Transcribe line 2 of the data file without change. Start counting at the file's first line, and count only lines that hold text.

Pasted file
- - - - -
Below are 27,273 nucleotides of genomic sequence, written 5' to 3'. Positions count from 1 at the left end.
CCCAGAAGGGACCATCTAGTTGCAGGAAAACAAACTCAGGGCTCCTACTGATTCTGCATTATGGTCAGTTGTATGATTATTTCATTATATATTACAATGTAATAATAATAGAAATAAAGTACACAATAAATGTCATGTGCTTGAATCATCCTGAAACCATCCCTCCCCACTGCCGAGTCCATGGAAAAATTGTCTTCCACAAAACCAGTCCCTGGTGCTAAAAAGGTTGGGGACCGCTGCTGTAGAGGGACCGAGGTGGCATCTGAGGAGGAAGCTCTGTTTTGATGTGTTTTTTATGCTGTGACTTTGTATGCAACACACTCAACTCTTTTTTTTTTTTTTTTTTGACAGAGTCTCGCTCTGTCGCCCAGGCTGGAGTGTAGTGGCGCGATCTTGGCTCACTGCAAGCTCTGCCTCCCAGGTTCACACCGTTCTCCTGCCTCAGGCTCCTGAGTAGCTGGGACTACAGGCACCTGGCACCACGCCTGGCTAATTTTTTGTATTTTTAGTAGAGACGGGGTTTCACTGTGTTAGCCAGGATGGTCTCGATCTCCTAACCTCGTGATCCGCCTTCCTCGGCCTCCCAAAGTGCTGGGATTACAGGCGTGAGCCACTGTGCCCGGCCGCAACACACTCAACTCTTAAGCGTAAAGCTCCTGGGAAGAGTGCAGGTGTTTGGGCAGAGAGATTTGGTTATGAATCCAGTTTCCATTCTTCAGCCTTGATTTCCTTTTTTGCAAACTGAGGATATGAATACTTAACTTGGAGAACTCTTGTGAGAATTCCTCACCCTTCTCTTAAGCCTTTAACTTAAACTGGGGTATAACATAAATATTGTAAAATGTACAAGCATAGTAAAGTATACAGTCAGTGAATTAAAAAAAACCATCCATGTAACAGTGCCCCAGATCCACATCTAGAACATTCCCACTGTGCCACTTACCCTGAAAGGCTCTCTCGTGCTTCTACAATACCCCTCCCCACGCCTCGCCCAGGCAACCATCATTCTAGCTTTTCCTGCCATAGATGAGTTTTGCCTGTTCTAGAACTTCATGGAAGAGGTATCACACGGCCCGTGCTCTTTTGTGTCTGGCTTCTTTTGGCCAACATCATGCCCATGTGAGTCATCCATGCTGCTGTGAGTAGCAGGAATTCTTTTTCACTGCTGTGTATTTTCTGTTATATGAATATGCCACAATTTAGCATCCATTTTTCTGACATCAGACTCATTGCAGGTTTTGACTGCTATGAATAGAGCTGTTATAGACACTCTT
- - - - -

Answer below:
CCCAGAAGGGACCATCTAGTTGCAGGAAAACAAACTCAGGGCTCCTACTGATTCTGCATTATGGTCAGTTGTATGATTATTTCATTATATATTACAATGTAATAATAATAGAAATAAAGTACACAATAAATGTCATGTGCTTGAATCATCCTGAAACCATCCCTCCCCACTGCCGAGTCCATGGAAAAATTGTCTTCCACAAAACCAGTCCCTGGTGCTAAAAAGGTTGGGGACCGCTGCTGTAGAGGGACCGAGGTGGCATCTGAGGAGGAAGCTCTGTTTTGATGTGTTTTTTATGCTGTGACTTTGTATGCAACACACTCAACTCTTTTTTTTTTTTTTTTTTGACAGAGTCTCGCTCTGTCGCCCAGGCTGGAGTGTAGTGGCGCGATCTTGGCTCACTGCAAGCTCTGCCTCCCAGGTTCACACCGTTCTCCTGCCTCAGGCTCCTGAGTAGCTGGGACTACAGGCACCTGGCACCACGCCTGGCTAATTTTTTGTATTTTTAGTAGAGACGGGGTTTCACTGTGTTAGCCAGGATGGTCTCGATCTCCTAACCTCGTGATCCGCCTTCCTCGGCCTCCCAAAGTGCTGGGATTACAGGCGTGAGCCACTGTGCCCGGCCGCAACACACTCAACTCTTAAGCGTAAAGCTCCTGGGAAGAGTGCAGGTGTTTGGGCAGAGAGATTTGGTTATGAATCCAGTTTCCATTCTTCAGCCTTGATTTCCTTTTTTGCAAACTGAGGATATGAATACTTAACTTGGAGAACTCTTGTGAGAATTCCTCACCCTTCTCTTAAGCCTTTAACTTAAACTGGGGTATAACATAAATATTGTAAAATGTACAAGCATAGTAAAGTATACAGTCAGTGAATTAAAAAAAACCATCCATGTAACAGTGCCCCAGATCCACATCTAGAACATTCCCACTGTGCCACTTACCCTGAAAGGCTCTCTCGTGCTTCTACAATACCCCTCCCCACGCCTCGCCCAGGCAACCATCATTCTAGCTTTTCCTGCCATAGATGAGTTTTGCCTGTTCTAGAACTTCATGGAAGAGGTATCACACGGCCCGTGCTCTTTTGTGTCTGGCTTCTTTTGGCCAACATCATGCCCATGTGAGTCATCCATGCTGCTGTGAGTAGCAGGAATTCTTTTTCACTGCTGTGTATTTTCTGTTATATGAATATGCCACAATTTAGCATCCATTTTTCTGACATCAGACTCATTGCAGGTTTTGACTGCTATGAATAGAGCTGTTATAGACACTCTT